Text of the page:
Word of the DaySunday, August 13, 2000
\pur-DUR-uh-bul; pur-DYUR-\ , adjective;
Very durable; lasting; continuing long.
The idea of a classic is historically bound up with the view . . . that there are certain perdurable human truths and values, immune from geographical or historical vitiation.
-- John Romano, "A Novel of Hope and Realism", New York Times, April 4, 1982
In her first book, Lisa See . . . tackles a family -- her own -- whose intricate genealogy, bravura entrepreneurship, bitter adulteries and perdurable rivalries might have intimidated a lesser chronicler into euphemism.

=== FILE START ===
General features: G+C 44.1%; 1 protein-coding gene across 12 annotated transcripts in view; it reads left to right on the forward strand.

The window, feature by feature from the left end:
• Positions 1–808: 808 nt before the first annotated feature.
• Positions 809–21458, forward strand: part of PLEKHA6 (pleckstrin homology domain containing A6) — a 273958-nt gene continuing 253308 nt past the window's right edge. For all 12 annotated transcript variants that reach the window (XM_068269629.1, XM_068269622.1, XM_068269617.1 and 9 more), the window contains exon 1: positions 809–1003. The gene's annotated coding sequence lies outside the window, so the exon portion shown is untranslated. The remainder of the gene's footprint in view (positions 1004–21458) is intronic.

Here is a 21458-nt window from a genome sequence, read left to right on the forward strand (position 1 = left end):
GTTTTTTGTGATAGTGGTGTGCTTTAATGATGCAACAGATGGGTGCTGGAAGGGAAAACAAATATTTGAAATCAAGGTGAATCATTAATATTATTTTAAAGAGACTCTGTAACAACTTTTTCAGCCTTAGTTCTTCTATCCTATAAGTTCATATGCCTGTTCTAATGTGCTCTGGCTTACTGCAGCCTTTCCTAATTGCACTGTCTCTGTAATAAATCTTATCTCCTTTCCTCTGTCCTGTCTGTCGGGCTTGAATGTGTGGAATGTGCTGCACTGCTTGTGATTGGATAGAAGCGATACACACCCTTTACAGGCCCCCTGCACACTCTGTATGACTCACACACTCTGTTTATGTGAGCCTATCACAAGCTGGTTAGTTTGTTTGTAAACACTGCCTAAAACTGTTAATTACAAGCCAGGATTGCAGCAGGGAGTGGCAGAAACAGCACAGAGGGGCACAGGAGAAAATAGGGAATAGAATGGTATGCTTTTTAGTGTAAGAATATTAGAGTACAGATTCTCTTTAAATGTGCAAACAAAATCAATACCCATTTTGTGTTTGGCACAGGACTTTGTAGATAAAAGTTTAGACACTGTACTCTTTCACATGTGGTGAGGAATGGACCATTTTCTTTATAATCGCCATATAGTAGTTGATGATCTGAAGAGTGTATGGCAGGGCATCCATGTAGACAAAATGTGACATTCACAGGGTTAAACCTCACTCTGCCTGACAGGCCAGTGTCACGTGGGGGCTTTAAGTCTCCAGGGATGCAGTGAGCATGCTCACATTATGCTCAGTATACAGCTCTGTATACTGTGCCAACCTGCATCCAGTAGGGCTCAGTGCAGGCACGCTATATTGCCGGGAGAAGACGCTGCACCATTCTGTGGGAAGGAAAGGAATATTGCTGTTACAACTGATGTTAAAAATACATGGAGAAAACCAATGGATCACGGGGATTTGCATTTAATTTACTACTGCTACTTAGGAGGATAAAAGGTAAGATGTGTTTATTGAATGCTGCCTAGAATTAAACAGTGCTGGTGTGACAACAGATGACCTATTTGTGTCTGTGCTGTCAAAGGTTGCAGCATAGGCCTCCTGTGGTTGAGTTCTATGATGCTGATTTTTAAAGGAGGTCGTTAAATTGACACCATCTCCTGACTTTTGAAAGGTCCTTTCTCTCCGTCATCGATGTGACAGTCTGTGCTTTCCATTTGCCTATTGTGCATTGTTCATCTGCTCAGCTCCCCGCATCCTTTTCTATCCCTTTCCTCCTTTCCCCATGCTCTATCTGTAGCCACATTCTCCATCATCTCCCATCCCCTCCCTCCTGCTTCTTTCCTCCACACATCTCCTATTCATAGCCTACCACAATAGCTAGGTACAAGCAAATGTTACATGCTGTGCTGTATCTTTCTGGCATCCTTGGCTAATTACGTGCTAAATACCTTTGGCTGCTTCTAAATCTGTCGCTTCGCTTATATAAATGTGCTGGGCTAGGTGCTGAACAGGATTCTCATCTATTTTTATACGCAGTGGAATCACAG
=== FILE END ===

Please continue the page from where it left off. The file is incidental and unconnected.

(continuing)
-- Elizabeth Tallent, "Chinese Roots", New York Times, August 27, 1995
A Colombian poet's perdurable love for a woman is tested by "life's changing conditions."
-- "Best Sellers List: January 1 1989", New York Times, January 1, 1989
Perdurable ultimately comes from Late Latin perdurabilis, from Latin perdurare, to last a long time, to endure, from per-, throughout + durare, to last.
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